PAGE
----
[0008] Even if such previous gating systems do not completely fail, the undesired moving object may be allowed to move too far into the area from which it should be excluded. Such failing or near-failing of previous gating systems may result in injuries to people and/or property within the protected area, as a result of the moving object, or parts of the moving object, striking such people and/or property.

[0009] In other circumstances, the moving object may be a truck laden with explosives, which are timed to detonate, or triggered to detonate, when in the protected area. In such circumstances it is even more vital to exclude such a moving object from the protected area as much as possible.

[0010] Some previous gating systems and/or barrier systems are poorly designed so that, for example, a truck colliding with such gating or barrier systems becomes very uncontrolled after a collision with those systems, such that the truck can tilt upwardly into the air and partially or completely move over such gating or barrier systems. It has been shown that systems, such as the common raising and lowering bollard gating systems, can cause such tilting and/or hopping and/or jumping movement of, for example, a truck.

[0011] Yet another problem with previous gating systems is that they are immoveable, being permanently installed, or are impractical to move, given they are heavy, monolithic (that is formed as a single object, which is not readily disassembled) and/or they are configured in awkward shapes, so as to be not readily transported.

[0012] It is an object of the present invention to overcome, or at least ameliorate, some or all of the above-mentioned problems in the prior art. It is a further object of the present invention to possibly overcome or possibly ameliorate other problems in the prior art, which have not been mentioned above.

SUMMARY OF THE INVENTION

[0013] Accordingly, the present invention provides an access control module for preventing access of a first moving object to an area located behind the access control module, for allowing access of a second moving object to the area, and for allowing exit of the second moving object from the area, the access control module configured to be used with a selected barrier system, the access control module including: a substantially planar base, having opposing sides, a front facing away from the area and a rear facing towards the area, the base for placing on a ground surface; at least one portal for use by the second moving object when accessing or exiting; at least one link connector having a notional vertical axis, the link connector located at, or near one side of the base, and at, or near the front of the base, the link connector configured to accept at least one link for linking the access control module with the barrier system, and configured to enable hinged movement between the link and the link connector about the vertical axis; and, at least one interface located at a predetermined height above the base and extending between or within the opposing sides of the base, the interface configured to meet with a part of the first object moving in a direction toward the front of the base in a collision, and configured to cause the collided first object and the access control module to become substantially locked together during at least a part of a post-collision time, such that the first object is substantially prevented from pitching post-collision movement and upward post-collision movement, wherein the access control module allows part of the first object pre-collision energy to be partially dispersed as post-collision energy via frictional sliding movement of the access control module with respect to the surface, and, wherein the access control module, through the linking of the access control module and the barrier system, allows part of the first object pre-collision energy to be partially dispersed as post-collision energy via frictional sliding movement of the barrier system with respect to the surface.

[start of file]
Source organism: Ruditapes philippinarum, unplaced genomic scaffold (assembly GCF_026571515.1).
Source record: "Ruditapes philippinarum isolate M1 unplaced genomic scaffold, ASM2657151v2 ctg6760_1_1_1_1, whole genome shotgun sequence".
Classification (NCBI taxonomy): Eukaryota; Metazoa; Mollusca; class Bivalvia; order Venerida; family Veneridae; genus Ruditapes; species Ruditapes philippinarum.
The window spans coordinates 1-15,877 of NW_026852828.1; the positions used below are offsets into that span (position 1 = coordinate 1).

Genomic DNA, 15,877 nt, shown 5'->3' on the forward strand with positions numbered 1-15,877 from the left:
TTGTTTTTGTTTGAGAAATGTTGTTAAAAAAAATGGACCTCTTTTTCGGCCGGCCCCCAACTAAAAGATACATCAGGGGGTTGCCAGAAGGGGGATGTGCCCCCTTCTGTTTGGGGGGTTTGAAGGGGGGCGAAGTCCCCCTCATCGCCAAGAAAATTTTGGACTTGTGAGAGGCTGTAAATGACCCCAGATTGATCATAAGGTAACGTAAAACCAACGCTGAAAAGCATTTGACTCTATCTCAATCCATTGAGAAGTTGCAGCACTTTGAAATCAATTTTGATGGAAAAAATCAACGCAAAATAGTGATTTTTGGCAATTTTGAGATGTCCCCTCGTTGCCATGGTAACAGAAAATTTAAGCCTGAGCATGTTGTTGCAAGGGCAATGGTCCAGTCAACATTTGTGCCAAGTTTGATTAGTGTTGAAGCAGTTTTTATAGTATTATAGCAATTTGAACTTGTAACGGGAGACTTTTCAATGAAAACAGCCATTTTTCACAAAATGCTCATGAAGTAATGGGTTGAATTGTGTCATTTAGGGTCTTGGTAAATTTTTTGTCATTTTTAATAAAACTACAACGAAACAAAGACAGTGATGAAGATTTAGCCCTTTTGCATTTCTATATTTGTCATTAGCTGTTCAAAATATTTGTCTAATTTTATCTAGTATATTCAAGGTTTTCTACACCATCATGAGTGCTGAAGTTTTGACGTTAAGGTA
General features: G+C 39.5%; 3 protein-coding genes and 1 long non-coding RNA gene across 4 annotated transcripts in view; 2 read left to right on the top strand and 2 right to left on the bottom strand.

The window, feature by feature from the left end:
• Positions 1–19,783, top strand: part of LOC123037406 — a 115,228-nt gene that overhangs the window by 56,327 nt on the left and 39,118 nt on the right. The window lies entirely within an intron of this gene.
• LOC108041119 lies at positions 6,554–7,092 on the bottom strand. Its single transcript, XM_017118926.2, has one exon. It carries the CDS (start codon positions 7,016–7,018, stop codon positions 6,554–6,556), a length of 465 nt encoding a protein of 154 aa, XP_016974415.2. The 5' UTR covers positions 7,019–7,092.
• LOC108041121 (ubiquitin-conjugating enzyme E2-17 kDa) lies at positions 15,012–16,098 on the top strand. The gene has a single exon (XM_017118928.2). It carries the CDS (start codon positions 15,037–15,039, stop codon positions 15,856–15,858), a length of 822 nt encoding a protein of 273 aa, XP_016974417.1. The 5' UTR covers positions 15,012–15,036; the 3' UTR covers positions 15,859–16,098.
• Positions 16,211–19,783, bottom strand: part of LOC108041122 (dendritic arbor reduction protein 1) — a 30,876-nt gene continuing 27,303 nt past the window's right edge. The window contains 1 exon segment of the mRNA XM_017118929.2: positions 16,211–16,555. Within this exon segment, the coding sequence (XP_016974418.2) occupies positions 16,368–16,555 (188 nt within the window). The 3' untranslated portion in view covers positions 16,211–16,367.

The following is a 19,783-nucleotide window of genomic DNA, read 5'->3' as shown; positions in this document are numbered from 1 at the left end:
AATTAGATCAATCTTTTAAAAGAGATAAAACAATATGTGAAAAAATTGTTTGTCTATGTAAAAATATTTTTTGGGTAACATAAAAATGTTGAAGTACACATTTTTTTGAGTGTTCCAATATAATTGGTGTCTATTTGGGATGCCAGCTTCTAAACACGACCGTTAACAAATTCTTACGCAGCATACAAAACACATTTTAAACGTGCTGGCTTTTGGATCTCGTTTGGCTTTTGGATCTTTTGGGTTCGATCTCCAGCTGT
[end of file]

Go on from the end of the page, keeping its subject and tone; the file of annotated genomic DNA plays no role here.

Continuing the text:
SUMMARY OF OPTIONAL EMBODIMENTS OF THE INVENTION

[0014] In one optional embodiment, the link connector is further configured to interact with the link, such that both the link and the link connector are impelled to remain in, or near in a notional horizontal plane when the access control module is subject to post- collision forces impelling the access control module, the link connector and the link to tilt away from the plane.

[0015] In another embodiment, the link connector includes a plurality of flanges, each flange joined on a first side to an outer perimeter of the link connector and at or, towards a lower end of the link connector and each flange joined on a second side, perpendicular to the first side, to the base, the flanges for maintaining ri idity between the link connector and the base.

[0016] In a further embodiment, the link connector includes an inner sleeve and an outer sleeve, the inner sleeve joined to the outer sleeve via at least one annulus.